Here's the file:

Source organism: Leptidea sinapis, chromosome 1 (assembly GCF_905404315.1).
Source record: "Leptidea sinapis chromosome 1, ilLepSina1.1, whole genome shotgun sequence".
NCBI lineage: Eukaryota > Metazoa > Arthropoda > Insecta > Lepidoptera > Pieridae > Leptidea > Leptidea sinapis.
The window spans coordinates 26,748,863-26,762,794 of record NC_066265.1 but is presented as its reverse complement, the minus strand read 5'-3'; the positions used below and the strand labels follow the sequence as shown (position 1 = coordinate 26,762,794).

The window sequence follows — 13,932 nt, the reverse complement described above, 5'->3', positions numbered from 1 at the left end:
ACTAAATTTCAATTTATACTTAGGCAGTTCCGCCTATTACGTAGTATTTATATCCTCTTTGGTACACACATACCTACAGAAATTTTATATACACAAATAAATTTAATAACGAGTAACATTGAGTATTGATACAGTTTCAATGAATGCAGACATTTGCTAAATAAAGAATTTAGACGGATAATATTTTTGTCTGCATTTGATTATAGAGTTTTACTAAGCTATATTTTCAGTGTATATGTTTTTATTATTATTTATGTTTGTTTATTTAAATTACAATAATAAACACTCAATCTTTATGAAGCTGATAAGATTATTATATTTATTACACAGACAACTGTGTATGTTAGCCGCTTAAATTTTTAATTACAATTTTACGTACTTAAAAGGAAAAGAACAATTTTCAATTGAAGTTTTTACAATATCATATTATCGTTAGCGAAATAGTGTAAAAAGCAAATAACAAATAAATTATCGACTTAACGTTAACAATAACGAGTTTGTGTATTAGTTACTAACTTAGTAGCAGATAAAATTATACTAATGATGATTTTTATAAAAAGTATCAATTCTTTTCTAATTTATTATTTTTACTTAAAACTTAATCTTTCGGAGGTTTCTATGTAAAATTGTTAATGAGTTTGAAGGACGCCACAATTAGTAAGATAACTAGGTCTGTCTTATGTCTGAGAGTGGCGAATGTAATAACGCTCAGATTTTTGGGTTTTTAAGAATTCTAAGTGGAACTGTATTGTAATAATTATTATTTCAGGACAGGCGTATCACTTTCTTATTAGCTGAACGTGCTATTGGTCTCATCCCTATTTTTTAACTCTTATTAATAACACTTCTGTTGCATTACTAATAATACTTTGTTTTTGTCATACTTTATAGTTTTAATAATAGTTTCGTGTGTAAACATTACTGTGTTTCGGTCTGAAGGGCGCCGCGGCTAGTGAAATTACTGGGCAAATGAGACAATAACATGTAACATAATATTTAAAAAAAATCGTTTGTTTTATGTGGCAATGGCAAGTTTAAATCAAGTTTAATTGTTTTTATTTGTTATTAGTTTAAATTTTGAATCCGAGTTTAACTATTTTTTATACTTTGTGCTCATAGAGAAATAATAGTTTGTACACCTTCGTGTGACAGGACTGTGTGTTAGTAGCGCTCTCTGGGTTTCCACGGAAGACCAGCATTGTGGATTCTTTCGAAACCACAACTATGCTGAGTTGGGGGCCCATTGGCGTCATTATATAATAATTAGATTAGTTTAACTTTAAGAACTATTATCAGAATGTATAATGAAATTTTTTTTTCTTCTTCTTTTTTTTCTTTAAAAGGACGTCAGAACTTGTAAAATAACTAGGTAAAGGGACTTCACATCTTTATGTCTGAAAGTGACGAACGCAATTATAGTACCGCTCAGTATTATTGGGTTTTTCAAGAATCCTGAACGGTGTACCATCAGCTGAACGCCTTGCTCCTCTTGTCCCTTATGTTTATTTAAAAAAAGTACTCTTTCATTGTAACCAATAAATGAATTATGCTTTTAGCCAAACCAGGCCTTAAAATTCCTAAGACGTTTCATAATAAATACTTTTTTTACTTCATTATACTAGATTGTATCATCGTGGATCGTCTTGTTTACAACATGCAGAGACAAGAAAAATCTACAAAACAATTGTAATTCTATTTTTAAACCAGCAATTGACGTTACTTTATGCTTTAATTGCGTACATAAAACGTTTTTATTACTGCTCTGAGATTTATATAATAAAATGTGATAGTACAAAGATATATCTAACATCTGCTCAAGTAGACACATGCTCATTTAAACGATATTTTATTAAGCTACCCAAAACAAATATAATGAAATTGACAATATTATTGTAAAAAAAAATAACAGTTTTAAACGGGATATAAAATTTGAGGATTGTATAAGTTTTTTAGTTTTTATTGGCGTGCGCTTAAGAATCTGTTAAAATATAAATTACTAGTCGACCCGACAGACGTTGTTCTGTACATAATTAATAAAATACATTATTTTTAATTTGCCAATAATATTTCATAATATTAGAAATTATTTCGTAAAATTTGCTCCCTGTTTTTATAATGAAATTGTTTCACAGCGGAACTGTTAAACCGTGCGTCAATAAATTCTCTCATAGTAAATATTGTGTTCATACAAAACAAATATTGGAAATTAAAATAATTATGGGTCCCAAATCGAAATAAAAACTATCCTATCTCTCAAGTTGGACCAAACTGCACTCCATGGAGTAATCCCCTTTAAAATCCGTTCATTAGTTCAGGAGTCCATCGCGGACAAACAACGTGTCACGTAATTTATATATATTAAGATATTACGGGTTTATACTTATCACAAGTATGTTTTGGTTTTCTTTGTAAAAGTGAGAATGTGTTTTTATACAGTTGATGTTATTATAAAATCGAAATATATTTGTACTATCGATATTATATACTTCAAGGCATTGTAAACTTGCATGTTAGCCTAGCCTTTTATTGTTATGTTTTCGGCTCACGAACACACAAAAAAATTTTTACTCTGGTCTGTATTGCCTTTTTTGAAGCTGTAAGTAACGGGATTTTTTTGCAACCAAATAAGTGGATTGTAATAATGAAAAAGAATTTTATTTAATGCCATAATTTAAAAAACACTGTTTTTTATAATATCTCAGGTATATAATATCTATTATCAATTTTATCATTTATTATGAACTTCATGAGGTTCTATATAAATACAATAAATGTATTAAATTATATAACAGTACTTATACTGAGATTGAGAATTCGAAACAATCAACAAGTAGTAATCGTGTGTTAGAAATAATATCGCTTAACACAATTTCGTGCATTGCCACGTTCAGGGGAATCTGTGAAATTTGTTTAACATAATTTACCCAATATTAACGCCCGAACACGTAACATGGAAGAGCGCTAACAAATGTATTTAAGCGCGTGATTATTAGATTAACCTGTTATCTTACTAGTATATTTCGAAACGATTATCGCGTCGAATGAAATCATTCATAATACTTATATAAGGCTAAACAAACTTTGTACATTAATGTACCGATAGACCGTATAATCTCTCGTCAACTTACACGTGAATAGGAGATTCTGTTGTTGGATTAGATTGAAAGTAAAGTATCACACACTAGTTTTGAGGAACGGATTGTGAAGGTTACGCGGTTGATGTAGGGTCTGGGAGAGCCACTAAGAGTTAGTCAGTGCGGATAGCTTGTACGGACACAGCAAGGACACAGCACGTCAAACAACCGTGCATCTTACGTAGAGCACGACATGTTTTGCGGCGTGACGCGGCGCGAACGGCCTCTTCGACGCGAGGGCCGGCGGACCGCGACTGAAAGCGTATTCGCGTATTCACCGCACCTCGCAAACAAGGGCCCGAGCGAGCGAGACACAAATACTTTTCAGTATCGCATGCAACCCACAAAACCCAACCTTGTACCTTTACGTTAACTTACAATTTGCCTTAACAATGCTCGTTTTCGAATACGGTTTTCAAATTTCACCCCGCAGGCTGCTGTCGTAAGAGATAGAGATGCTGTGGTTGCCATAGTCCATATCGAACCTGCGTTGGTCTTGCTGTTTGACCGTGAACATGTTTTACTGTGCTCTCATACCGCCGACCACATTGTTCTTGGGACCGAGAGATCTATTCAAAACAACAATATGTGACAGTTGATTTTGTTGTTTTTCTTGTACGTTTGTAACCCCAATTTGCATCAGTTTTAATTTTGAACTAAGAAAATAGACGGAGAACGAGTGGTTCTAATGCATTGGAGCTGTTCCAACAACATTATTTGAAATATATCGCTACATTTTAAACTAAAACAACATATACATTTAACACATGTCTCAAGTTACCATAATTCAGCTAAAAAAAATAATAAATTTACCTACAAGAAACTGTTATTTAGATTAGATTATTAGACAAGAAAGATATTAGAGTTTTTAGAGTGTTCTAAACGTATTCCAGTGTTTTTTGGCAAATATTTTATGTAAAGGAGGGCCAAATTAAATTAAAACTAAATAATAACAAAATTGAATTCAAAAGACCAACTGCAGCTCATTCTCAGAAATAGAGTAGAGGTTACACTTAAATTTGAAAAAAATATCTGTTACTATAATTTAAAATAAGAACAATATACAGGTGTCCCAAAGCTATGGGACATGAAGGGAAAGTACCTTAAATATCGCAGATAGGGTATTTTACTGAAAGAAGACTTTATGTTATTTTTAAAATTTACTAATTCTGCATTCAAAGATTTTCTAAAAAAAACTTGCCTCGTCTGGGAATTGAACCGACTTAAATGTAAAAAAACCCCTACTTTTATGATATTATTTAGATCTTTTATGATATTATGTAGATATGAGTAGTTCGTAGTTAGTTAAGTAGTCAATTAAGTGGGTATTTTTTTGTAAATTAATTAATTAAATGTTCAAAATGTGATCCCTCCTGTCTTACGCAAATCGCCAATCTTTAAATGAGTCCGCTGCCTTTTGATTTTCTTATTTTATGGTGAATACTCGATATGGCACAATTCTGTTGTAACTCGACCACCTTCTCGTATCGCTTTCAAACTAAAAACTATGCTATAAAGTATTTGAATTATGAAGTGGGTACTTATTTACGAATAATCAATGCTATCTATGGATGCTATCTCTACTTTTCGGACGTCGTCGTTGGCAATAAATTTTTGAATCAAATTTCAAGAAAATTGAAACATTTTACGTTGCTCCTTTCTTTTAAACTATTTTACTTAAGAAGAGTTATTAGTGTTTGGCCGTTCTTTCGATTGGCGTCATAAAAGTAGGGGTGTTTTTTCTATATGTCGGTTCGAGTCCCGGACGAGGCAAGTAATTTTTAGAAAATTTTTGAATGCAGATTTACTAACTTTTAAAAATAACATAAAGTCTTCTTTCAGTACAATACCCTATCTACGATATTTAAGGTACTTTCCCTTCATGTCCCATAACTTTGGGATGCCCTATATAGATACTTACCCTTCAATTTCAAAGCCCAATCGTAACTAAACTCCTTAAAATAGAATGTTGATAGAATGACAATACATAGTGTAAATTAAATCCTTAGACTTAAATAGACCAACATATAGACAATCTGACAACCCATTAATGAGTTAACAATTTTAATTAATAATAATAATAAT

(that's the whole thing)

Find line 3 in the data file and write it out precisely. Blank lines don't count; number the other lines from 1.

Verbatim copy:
NCBI lineage: Eukaryota > Metazoa > Arthropoda > Insecta > Lepidoptera > Pieridae > Leptidea > Leptidea sinapis.